A Michigan utility introduces sheep at an 8.5-acre solar installation to help manage vegetation.
Residents in an eastern Michigan township seek to overturn an ordinance that they view as too friendly to commercial solar development.
Michigan’s second-largest city receives a $6.2 million federal grant to purchase 11 compressed natural gas-powered buses.
The head of Detroit-based DTE Energy faces more scrutiny from state lawmakers questioning his $10 million salary and the utility’s ongoing grid reliability problems.
Michigan lawmakers pass a new state budget that includes $150 million to help restart a shuttered nuclear plant along Lake Michigan.
Protesters scuffle with organizers of Line 5 lecture in Petoskey — Interlochen Public Radio
A scuffle ensued at a northern Michigan college as protesters attempted to disrupt an Enbridge official’s Line 5 pipeline lecture.
Michigan Democrats seek to shed the state’s reputation as a climate laggard dependent on auto manufacturing with an aggressive clean energy strategy calling for 100% carbon-free power by 2035.
An economic development fund to help lure electric vehicle and battery manufacturers to Michigan has ballooned to $2 billion.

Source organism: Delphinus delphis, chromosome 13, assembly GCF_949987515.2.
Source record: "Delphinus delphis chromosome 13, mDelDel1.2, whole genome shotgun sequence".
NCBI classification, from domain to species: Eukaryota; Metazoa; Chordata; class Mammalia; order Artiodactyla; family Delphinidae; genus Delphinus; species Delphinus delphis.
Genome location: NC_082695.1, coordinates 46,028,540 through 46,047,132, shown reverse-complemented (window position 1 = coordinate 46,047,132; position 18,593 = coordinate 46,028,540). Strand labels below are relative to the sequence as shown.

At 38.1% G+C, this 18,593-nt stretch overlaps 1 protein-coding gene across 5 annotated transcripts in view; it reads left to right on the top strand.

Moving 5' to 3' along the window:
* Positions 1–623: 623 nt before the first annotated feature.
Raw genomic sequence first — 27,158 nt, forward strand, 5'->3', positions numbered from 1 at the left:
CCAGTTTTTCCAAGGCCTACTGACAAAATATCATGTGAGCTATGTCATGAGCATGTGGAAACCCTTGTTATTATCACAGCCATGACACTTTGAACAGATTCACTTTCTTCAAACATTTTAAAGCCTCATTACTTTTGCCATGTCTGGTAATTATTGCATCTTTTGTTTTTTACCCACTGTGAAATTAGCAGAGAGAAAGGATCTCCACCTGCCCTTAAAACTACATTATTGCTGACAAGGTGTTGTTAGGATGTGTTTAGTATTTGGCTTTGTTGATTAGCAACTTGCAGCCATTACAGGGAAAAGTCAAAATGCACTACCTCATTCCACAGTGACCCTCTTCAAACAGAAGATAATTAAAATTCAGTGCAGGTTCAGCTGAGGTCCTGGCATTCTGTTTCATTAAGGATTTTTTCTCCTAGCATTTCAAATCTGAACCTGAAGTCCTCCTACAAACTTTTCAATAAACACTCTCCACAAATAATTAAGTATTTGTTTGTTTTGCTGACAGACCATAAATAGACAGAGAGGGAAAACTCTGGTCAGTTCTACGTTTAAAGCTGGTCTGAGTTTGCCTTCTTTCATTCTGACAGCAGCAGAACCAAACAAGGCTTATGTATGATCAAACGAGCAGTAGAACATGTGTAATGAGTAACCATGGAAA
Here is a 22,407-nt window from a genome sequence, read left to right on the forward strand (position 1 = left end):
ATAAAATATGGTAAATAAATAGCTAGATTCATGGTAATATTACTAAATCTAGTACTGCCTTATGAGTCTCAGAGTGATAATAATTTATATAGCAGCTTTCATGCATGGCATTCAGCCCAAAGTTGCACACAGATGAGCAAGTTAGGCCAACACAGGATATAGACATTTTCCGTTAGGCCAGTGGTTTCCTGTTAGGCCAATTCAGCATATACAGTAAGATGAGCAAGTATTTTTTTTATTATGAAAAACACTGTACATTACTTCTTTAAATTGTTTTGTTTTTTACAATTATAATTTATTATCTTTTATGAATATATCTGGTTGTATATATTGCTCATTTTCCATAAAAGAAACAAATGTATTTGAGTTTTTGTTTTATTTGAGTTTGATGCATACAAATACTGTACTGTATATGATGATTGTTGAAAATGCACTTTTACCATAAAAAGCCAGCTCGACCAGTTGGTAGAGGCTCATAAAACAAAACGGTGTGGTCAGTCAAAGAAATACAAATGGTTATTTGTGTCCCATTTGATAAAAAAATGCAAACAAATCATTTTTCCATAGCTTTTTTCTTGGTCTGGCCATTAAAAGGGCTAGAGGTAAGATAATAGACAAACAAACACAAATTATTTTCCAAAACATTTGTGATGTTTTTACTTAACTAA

Environmental groups and tribal leaders criticize Enbridge for appealing a court ruling ordering the company to shut down a segment of Line 5 in Wisconsin in the coming years.
A new partnership is bringing rooftop solar installations to multifamily affordable housing buildings in the Twin Cities, creating opportunities for tenants to reduce electricity bills.
Minnesota Power launches new Sylvan solar project — Daily Energy Insider
Minnesota Power completes a 15.2 MW solar project, one of three recent installations using panels manufactured by an in-state company.
Minnesota is the Midwest leader on electric vehicles, report says — Minnesota Reformer
Minnesota leads the Midwest with supportive policies to expand electric vehicle ownership, according to a new scorecard grading incentives, charging infrastructure and grid optimization.